An Indian court on Tuesday dealt a blow to China's ByteDance by dismissing its plea to unblock its bank accounts which have been frozen by federal authorities investigating alleged tax evasion.
An Indian tax intelligence agency in mid-March ordered HSBC and Citibank in Mumbai to freeze accounts of ByteDance India as it probed some of the firm's financial dealings.
ByteDance challenged the move in court saying the freeze amounts to harassment and was done illegally.
After a government counsel said ByteDance owed the authorities about Rs. 79 crores, the High Court in Mumbai said the company will need to keep that amount blocked in a state-run bank.
That "account will be frozen," the two-judge bench said.
ByteDance in January reduced its Indian workforce after New Delhi maintained a ban on its popular video app TikTok, imposed last year after a border clash between India and China. Beijing has repeatedly criticised India over that ban and those of other Chinese apps.
None of ByteDance India's employees have been paid their March salaries due to the account freeze, said two people familiar with the matter. The company told the court it has a workforce of 1,335, including outsourced personnel.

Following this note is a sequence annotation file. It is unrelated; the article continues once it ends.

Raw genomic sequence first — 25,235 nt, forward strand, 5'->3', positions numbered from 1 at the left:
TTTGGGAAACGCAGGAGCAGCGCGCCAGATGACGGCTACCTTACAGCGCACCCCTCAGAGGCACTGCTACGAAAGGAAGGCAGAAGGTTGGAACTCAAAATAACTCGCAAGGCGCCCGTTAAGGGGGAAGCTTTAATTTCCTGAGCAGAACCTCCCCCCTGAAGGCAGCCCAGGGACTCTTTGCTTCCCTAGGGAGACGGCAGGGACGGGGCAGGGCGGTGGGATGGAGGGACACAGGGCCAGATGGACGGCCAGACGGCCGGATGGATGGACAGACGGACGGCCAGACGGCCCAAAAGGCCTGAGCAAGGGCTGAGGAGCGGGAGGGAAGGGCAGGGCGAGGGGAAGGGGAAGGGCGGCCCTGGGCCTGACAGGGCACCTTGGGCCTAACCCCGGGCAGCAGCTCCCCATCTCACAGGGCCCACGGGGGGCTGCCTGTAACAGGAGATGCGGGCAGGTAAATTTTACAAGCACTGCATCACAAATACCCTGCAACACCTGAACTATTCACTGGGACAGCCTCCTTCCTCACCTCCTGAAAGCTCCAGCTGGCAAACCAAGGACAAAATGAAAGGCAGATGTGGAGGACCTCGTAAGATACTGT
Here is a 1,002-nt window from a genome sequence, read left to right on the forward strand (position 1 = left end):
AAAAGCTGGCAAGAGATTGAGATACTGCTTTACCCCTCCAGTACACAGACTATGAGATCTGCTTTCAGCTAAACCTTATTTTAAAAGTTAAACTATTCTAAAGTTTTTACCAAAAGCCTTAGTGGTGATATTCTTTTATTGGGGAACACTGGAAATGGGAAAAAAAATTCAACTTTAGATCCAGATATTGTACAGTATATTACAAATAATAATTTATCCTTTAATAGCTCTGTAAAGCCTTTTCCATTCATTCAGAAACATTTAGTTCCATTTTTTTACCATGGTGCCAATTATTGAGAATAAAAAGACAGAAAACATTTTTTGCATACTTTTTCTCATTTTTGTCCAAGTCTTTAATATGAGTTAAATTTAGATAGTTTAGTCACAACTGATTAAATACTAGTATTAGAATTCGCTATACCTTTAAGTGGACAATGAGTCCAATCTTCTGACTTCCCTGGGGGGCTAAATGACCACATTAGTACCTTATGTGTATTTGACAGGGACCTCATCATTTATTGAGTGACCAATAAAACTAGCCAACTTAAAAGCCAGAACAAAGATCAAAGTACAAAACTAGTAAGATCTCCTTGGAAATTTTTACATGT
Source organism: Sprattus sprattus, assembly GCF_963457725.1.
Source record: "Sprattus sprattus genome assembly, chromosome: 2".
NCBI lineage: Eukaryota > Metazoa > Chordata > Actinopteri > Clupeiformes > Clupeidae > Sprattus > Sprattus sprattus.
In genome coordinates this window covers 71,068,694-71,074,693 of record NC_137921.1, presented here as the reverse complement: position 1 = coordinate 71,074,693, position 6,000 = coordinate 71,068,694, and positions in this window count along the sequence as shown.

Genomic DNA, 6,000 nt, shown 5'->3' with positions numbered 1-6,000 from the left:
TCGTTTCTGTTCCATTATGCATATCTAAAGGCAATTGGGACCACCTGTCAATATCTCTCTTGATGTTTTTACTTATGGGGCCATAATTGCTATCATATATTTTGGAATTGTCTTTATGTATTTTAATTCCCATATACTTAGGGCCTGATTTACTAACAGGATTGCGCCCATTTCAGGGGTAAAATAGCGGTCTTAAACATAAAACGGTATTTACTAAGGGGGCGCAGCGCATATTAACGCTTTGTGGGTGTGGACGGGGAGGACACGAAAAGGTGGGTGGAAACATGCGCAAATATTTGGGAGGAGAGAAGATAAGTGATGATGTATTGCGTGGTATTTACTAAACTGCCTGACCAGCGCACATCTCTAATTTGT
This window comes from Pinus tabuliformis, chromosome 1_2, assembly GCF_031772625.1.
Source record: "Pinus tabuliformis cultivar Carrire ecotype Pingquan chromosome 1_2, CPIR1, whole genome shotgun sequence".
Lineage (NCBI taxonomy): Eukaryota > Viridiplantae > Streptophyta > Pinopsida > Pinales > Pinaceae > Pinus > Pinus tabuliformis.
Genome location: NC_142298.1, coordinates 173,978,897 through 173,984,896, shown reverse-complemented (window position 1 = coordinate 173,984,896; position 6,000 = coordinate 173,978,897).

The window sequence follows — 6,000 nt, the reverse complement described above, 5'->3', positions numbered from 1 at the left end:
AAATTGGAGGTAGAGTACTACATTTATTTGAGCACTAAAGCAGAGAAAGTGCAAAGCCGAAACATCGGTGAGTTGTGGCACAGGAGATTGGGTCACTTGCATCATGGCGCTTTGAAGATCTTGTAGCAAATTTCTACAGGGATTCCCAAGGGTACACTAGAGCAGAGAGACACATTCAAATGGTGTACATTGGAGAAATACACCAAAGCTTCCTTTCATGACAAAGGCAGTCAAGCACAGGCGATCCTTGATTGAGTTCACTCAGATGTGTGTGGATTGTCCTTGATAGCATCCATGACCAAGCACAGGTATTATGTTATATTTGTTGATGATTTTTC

In the 209-page court filing lodged on March 25, ByteDance told the High Court in Mumbai the authorities acted against the company without any material evidence and gave no prior notice, as required by Indian law, before such "drastic action".
Blocking accounts "during the process of investigation amounts (to) applying undue coercion," ByteDance argued. It is "intended, improperly, to harass the petitioner."
[Update, 6 April 2021, 6:43pm]: Bytedance representatives also shared the following comment with Gadgets 360:
We are pleased that the Hon'ble High Court agreed with us that our bank accounts in India should be unblocked. This decision allows us to continue carrying out our operations in India and looking after our employees. We are prepared to take further steps required by the court and are confident in our position on this tax matter.
© Thomson Reuters 2021
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